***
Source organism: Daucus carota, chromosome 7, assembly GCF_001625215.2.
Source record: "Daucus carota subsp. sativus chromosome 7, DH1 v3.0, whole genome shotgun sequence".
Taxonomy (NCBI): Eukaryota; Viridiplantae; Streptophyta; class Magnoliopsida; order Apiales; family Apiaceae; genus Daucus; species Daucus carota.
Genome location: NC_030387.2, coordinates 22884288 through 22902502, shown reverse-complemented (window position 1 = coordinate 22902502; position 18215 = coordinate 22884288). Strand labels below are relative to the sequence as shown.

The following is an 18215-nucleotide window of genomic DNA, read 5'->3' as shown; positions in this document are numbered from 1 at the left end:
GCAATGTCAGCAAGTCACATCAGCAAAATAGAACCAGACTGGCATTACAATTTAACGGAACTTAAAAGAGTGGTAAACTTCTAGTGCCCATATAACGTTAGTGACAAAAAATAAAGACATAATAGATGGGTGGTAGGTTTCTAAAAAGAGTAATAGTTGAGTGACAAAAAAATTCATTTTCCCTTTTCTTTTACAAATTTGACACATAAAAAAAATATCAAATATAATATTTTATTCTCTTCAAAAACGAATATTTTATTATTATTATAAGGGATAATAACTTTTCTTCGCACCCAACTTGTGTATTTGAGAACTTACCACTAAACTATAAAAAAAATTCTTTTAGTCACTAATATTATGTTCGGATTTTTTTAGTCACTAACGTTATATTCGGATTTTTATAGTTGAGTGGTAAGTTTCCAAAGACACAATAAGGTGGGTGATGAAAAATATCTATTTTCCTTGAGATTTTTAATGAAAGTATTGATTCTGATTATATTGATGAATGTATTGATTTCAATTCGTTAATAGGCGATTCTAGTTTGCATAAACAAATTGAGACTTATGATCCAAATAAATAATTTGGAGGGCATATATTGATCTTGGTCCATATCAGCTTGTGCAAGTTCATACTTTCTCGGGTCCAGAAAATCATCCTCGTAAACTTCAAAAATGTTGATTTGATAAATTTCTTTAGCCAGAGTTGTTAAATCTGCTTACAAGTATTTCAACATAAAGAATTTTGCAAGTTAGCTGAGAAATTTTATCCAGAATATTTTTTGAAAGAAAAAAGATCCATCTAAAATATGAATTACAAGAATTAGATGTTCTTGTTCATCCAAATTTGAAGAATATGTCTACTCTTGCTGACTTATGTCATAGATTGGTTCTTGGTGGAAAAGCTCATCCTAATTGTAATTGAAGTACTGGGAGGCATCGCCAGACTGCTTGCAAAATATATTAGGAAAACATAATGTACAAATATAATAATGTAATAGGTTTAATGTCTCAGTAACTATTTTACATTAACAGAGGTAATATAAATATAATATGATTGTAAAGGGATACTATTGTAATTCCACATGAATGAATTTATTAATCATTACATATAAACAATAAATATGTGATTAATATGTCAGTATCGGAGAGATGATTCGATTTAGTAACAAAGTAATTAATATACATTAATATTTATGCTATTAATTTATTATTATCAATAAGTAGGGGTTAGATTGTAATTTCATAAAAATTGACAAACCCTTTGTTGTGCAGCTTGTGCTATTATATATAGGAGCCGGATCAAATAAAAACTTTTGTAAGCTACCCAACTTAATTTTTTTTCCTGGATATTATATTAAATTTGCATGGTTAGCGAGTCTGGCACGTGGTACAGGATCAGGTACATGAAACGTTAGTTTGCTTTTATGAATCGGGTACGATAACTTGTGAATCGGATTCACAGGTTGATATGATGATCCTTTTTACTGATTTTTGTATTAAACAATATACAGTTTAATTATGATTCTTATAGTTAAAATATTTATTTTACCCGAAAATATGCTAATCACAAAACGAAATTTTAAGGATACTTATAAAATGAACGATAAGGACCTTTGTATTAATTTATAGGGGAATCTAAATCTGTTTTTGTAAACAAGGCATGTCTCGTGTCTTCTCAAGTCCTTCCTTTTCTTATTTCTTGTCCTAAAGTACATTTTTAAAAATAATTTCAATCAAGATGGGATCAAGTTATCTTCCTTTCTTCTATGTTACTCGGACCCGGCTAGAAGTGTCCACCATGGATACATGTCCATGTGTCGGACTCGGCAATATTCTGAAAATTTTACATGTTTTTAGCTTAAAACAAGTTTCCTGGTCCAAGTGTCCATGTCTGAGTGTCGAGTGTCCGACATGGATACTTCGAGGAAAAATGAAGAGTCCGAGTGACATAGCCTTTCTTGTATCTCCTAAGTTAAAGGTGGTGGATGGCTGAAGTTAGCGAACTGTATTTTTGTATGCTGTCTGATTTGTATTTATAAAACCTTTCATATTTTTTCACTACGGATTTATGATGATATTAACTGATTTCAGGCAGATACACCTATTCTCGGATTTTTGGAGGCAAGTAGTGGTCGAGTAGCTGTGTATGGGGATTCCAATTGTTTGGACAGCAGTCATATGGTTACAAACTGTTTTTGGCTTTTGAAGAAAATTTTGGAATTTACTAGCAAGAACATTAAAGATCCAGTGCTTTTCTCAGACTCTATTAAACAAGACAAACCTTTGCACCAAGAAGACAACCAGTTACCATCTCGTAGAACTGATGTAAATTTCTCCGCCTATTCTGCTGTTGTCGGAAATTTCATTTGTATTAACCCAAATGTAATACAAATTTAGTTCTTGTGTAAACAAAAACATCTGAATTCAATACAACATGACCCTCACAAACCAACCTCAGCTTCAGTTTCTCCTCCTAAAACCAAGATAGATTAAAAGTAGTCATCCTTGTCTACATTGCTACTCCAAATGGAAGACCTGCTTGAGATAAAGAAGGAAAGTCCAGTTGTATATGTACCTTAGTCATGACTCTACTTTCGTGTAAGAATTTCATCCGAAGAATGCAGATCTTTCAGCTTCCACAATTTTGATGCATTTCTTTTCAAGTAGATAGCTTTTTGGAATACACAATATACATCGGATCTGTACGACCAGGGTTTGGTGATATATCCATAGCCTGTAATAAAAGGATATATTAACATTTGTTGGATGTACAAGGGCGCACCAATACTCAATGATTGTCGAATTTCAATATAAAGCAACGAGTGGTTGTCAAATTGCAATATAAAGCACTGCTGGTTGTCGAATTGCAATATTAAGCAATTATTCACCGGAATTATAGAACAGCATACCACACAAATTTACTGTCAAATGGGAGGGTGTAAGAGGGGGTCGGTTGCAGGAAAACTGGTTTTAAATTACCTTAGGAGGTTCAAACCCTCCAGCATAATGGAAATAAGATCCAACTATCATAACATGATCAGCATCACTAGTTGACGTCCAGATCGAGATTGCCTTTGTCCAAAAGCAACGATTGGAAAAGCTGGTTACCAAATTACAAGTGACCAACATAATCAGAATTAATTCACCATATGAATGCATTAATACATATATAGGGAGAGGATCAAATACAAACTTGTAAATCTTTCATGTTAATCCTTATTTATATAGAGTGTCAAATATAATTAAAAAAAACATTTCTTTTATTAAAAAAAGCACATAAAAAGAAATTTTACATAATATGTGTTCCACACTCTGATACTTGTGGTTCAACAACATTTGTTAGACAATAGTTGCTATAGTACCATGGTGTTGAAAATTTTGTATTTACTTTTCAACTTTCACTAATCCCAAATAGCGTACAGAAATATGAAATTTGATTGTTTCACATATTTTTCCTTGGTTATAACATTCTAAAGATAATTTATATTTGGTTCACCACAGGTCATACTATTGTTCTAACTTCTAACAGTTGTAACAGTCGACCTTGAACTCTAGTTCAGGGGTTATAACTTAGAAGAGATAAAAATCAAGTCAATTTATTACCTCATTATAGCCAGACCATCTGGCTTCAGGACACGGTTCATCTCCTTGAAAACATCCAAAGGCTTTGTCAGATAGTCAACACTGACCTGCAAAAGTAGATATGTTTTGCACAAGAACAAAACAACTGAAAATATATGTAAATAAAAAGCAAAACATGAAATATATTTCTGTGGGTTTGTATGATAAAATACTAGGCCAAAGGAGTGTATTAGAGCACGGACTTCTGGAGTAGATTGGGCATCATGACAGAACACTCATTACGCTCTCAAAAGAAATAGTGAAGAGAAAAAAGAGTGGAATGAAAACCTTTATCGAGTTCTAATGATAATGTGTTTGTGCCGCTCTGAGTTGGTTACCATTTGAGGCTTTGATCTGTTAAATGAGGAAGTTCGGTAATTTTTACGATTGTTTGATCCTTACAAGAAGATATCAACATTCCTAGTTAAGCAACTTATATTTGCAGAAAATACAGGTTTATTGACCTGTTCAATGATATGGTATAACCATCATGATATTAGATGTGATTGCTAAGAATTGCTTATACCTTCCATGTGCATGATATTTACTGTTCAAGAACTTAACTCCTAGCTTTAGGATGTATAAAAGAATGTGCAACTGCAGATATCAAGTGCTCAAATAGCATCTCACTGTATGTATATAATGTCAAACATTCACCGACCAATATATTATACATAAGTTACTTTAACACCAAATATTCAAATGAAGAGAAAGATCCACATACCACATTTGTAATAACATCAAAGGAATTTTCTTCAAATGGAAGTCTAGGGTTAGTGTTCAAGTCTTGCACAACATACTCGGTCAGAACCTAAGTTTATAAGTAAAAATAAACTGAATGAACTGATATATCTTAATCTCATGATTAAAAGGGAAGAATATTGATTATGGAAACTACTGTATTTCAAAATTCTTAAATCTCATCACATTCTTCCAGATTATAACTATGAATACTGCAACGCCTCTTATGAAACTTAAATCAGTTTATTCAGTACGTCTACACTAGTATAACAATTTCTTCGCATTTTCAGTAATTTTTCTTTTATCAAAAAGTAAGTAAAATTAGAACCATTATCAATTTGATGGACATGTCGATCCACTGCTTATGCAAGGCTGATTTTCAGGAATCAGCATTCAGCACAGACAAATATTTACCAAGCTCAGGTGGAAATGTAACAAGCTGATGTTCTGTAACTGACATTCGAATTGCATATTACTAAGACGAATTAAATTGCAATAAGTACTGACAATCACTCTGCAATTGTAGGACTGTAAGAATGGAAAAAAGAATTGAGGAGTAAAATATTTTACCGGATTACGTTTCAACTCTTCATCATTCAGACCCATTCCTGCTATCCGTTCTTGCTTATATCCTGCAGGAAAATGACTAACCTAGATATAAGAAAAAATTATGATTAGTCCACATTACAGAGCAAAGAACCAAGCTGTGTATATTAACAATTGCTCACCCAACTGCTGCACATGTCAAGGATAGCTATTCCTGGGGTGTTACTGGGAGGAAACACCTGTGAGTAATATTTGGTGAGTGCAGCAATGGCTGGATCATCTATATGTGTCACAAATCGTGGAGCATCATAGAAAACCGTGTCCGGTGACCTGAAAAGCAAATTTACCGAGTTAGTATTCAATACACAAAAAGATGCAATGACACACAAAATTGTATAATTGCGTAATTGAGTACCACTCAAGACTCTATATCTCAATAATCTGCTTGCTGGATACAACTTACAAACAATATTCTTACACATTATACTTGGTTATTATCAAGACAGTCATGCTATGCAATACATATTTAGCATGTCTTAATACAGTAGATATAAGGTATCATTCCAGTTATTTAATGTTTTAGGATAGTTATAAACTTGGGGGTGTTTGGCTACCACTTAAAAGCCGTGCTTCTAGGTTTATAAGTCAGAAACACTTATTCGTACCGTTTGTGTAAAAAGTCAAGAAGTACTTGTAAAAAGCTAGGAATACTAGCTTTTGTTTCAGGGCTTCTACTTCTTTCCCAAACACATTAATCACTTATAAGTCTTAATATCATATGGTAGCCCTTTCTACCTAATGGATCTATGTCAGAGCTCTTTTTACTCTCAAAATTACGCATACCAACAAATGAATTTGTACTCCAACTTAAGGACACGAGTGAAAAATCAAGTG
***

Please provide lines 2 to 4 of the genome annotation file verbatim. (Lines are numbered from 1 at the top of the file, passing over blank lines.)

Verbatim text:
Source record: "Daucus carota subsp. sativus chromosome 7, DH1 v3.0, whole genome shotgun sequence".
Taxonomy (NCBI): Eukaryota; Viridiplantae; Streptophyta; class Magnoliopsida; order Apiales; family Apiaceae; genus Daucus; species Daucus carota.
Genome location: NC_030387.2, coordinates 22884288 through 22902502, shown reverse-complemented (window position 1 = coordinate 22902502; position 18215 = coordinate 22884288). Strand labels below are relative to the sequence as shown.